One of my colleague kept saying 'hopefully we do not encounter firmware issue' in a project when referring to our Cisco 9000 XR series route processor. I did not bother to ask him because he seemed confident when saying.

However, as far as I know, the IOS XR is the operating system in the route processor. Or am I mistaken?

  • Did any answer help you? If so, you should accept the answer so that the question doesn't keep popping up forever, looking for an answer. Alternatively, you can provide your own answer and accept it.
    – Ron Maupin
    Aug 6, 2017 at 23:39

1 Answer 1


By using the term "firmware," your colleague is probably referring to the OS version. Cisco has multiple OS versions, and some are more problematic than others.

Firmware originally meant something else, but the term has come to mean the code running an appliance like a router or switch. It's not really correct since it is like referring to Windows as the firmware on a PC (the BIOS on a PC could be called firmware). It certainly shouldn't be used when referring to the configuration of the device.

  • yes, he certainly was referring to the ios xr version. It's totally weird to hear that kind of thing when the concept of firmware that I know is totally different. So, route processor doesn't have its own BIOS?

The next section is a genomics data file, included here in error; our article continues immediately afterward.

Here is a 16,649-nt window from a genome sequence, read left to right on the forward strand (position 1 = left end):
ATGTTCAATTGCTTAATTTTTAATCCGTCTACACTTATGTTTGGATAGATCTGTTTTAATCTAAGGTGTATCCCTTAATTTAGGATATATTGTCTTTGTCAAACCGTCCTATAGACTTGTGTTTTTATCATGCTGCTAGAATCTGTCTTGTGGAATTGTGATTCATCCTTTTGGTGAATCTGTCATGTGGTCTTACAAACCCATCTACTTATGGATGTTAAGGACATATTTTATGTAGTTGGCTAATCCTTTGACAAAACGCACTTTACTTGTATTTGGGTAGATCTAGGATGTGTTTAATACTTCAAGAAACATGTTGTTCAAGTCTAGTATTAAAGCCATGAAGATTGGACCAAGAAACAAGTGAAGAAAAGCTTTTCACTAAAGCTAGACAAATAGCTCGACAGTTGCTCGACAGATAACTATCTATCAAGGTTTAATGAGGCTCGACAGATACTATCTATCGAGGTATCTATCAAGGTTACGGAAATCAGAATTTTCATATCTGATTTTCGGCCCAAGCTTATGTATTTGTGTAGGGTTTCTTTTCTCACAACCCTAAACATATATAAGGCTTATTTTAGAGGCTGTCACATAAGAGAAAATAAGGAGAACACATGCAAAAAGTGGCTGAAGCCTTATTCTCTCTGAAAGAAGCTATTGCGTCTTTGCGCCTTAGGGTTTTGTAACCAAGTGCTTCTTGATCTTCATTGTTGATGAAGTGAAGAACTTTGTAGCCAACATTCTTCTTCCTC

– Ron Vince
    Nov 14, 2015 at 4:19
  • Cisco devices do have real firmware, too. It has just become common for people to refer to software on appliances, or what they perceive as appliances, as firmware. I hear this all the time about routers and switches. I think people use the term to distinguish between code and configuration. It's not accurate, but what can you do?
    – Ron Maupin
    Nov 14, 2015 at 14:33
  • All IOS XR systems have some type of "boot loader" - this is the layer that exists below the main operating system and can be (more or less) thought of as the equivalent of a PC's BIOS subsystem. On some systems (xr12000, early flight asr9k) the "firmware" was a very simple bootloader called ROMMON (for "ROM Monitor"). On newer systems such as the NCS-6000 the route processor has a more modern EFI/UEFI type BIOS that actually DOES look more like a PC/x86 BIOS.
    – ljwobker
    Dec 28, 2015 at 21:17

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